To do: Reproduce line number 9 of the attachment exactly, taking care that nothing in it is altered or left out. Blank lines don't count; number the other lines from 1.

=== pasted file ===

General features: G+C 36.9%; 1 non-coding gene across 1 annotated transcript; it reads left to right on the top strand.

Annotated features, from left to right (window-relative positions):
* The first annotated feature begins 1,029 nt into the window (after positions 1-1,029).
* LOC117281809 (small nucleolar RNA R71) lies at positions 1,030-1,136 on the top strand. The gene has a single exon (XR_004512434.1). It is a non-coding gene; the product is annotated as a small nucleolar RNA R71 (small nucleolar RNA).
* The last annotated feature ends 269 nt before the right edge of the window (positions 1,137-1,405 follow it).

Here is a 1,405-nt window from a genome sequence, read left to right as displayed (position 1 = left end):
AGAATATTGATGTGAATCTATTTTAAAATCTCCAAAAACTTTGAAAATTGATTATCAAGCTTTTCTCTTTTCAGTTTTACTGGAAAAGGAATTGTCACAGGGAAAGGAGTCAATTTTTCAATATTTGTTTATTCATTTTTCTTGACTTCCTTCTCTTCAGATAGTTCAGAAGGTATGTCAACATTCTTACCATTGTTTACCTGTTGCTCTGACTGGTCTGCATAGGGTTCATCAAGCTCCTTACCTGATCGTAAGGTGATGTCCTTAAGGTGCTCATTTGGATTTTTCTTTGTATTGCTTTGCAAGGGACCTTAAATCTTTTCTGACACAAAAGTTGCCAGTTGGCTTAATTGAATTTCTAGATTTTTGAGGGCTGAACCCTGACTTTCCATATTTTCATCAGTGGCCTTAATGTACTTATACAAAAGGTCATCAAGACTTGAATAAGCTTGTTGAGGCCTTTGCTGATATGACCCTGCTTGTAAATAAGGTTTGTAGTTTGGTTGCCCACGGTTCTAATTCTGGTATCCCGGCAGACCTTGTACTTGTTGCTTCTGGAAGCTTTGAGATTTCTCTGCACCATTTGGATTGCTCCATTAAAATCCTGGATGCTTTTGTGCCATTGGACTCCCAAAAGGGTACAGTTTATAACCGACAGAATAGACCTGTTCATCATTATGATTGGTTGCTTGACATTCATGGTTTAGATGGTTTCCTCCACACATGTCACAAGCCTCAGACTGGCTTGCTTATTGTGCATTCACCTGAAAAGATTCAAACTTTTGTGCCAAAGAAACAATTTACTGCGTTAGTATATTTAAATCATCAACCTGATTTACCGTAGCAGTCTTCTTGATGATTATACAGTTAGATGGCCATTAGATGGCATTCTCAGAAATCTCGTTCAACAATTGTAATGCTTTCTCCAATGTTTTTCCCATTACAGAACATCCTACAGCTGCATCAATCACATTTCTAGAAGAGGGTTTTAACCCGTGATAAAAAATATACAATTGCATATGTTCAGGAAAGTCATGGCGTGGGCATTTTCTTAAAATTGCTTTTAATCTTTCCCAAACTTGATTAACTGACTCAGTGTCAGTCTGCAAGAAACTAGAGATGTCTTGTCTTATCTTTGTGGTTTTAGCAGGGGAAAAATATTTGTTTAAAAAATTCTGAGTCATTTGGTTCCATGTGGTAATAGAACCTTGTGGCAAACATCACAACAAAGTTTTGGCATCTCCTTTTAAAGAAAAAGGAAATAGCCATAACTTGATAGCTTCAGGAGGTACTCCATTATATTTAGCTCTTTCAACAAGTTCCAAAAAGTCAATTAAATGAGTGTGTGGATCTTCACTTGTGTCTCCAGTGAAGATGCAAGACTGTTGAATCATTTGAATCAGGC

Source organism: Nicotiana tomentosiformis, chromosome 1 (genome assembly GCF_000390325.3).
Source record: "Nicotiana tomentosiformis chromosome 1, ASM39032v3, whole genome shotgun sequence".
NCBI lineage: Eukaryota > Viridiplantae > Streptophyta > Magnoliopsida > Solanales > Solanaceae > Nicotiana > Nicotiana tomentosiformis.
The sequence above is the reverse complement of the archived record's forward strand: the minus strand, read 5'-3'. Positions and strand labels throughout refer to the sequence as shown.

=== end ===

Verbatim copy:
Source record: "Nicotiana tomentosiformis chromosome 1, ASM39032v3, whole genome shotgun sequence".